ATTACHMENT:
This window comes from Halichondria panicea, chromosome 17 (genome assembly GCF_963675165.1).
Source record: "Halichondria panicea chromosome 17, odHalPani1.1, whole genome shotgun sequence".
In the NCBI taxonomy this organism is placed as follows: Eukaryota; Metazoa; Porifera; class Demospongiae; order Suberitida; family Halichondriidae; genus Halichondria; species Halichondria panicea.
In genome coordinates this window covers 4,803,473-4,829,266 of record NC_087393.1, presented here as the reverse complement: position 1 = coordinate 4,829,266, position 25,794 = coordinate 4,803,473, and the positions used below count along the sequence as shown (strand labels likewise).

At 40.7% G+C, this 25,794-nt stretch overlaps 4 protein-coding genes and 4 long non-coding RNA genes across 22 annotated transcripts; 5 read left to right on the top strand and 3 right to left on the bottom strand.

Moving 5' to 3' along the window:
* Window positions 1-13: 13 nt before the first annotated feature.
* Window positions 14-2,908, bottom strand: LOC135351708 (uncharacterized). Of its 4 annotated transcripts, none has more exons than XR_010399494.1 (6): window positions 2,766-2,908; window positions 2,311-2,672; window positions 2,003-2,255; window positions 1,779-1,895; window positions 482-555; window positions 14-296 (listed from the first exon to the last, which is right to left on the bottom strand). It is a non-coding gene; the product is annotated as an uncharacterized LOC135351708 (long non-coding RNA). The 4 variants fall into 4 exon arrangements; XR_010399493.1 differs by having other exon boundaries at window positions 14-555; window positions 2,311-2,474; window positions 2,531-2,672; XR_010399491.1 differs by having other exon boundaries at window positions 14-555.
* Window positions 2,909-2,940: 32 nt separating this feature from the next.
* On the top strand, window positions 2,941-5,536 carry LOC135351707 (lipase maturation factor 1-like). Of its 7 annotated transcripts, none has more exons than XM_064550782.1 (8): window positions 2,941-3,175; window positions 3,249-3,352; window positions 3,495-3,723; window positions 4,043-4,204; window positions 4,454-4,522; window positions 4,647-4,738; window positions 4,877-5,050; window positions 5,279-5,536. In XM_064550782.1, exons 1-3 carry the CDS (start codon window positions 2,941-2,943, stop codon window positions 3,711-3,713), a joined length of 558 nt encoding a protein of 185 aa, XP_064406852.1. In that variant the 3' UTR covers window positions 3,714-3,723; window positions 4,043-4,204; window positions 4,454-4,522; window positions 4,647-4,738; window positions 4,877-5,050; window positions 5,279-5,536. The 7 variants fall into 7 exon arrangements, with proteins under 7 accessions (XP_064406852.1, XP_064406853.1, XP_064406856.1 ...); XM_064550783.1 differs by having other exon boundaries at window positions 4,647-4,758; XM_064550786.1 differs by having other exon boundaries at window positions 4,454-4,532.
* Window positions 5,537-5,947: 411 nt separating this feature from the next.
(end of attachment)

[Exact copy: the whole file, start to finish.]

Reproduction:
This window comes from Halichondria panicea, chromosome 17 (genome assembly GCF_963675165.1).
Source record: "Halichondria panicea chromosome 17, odHalPani1.1, whole genome shotgun sequence".
In the NCBI taxonomy this organism is placed as follows: Eukaryota; Metazoa; Porifera; class Demospongiae; order Suberitida; family Halichondriidae; genus Halichondria; species Halichondria panicea.
In genome coordinates this window covers 4,803,473-4,829,266 of record NC_087393.1, presented here as the reverse complement: position 1 = coordinate 4,829,266, position 25,794 = coordinate 4,803,473, and the positions used below count along the sequence as shown (strand labels likewise).

At 40.7% G+C, this 25,794-nt stretch overlaps 4 protein-coding genes and 4 long non-coding RNA genes across 22 annotated transcripts; 5 read left to right on the top strand and 3 right to left on the bottom strand.

Moving 5' to 3' along the window:
* Window positions 1-13: 13 nt before the first annotated feature.
* Window positions 14-2,908, bottom strand: LOC135351708 (uncharacterized). Of its 4 annotated transcripts, none has more exons than XR_010399494.1 (6): window positions 2,766-2,908; window positions 2,311-2,672; window positions 2,003-2,255; window positions 1,779-1,895; window positions 482-555; window positions 14-296 (listed from the first exon to the last, which is right to left on the bottom strand). It is a non-coding gene; the product is annotated as an uncharacterized LOC135351708 (long non-coding RNA). The 4 variants fall into 4 exon arrangements; XR_010399493.1 differs by having other exon boundaries at window positions 14-555; window positions 2,311-2,474; window positions 2,531-2,672; XR_010399491.1 differs by having other exon boundaries at window positions 14-555.
* Window positions 2,909-2,940: 32 nt separating this feature from the next.
* On the top strand, window positions 2,941-5,536 carry LOC135351707 (lipase maturation factor 1-like). Of its 7 annotated transcripts, none has more exons than XM_064550782.1 (8): window positions 2,941-3,175; window positions 3,249-3,352; window positions 3,495-3,723; window positions 4,043-4,204; window positions 4,454-4,522; window positions 4,647-4,738; window positions 4,877-5,050; window positions 5,279-5,536. In XM_064550782.1, exons 1-3 carry the CDS (start codon window positions 2,941-2,943, stop codon window positions 3,711-3,713), a joined length of 558 nt encoding a protein of 185 aa, XP_064406852.1. In that variant the 3' UTR covers window positions 3,714-3,723; window positions 4,043-4,204; window positions 4,454-4,522; window positions 4,647-4,738; window positions 4,877-5,050; window positions 5,279-5,536. The 7 variants fall into 7 exon arrangements, with proteins under 7 accessions (XP_064406852.1, XP_064406853.1, XP_064406856.1 ...); XM_064550783.1 differs by having other exon boundaries at window positions 4,647-4,758; XM_064550786.1 differs by having other exon boundaries at window positions 4,454-4,532.
* Window positions 5,537-5,947: 411 nt separating this feature from the next.